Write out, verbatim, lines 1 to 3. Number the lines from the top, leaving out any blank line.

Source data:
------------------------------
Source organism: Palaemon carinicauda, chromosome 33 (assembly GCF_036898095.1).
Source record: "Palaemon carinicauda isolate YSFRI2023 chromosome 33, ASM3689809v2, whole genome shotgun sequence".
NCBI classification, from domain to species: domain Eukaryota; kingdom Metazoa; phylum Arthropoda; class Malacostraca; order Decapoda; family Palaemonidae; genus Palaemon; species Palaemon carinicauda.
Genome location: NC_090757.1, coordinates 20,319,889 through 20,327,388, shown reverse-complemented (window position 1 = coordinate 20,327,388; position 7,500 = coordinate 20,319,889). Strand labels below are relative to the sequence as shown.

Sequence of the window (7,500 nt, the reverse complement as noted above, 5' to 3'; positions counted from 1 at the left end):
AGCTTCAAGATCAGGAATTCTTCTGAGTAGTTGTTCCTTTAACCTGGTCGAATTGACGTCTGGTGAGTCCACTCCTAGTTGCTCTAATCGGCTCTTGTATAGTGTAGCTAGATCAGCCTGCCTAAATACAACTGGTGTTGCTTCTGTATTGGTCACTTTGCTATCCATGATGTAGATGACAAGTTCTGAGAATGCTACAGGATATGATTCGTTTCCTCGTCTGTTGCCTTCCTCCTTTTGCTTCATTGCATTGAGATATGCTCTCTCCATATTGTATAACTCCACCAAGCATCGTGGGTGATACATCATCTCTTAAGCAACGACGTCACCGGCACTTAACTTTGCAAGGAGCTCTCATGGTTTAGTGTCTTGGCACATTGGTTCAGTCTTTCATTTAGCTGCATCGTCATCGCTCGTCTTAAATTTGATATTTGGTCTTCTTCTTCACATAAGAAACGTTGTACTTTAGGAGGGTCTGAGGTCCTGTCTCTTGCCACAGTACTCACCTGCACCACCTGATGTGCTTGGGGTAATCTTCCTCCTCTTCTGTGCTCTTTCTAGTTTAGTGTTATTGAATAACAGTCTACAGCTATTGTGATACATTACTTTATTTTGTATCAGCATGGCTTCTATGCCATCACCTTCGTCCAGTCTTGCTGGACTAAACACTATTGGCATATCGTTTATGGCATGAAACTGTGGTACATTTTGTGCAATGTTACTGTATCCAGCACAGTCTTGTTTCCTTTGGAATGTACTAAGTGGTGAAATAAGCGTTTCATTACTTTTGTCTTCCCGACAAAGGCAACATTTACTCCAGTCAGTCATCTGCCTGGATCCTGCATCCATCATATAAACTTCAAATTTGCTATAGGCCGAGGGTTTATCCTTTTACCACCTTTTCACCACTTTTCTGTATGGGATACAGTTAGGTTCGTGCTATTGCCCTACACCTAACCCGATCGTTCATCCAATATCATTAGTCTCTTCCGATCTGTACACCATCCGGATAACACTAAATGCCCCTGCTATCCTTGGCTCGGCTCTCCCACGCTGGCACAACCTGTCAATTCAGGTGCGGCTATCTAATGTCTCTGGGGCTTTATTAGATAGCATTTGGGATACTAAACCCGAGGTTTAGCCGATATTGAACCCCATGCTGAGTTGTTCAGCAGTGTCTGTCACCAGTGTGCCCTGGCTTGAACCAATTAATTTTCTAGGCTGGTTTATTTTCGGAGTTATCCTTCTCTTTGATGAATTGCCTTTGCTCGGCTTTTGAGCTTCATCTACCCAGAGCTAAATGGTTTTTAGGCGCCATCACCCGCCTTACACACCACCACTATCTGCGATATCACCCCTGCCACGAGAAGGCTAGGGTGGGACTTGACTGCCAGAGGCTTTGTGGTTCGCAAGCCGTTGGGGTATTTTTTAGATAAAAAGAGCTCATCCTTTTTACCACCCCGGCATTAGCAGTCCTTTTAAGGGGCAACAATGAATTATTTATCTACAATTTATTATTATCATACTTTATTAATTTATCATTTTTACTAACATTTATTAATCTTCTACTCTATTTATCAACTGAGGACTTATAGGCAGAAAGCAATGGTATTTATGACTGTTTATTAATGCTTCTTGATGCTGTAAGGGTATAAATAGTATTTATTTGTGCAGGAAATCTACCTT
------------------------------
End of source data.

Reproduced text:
Source organism: Palaemon carinicauda, chromosome 33 (assembly GCF_036898095.1).
Source record: "Palaemon carinicauda isolate YSFRI2023 chromosome 33, ASM3689809v2, whole genome shotgun sequence".
NCBI classification, from domain to species: domain Eukaryota; kingdom Metazoa; phylum Arthropoda; class Malacostraca; order Decapoda; family Palaemonidae; genus Palaemon; species Palaemon carinicauda.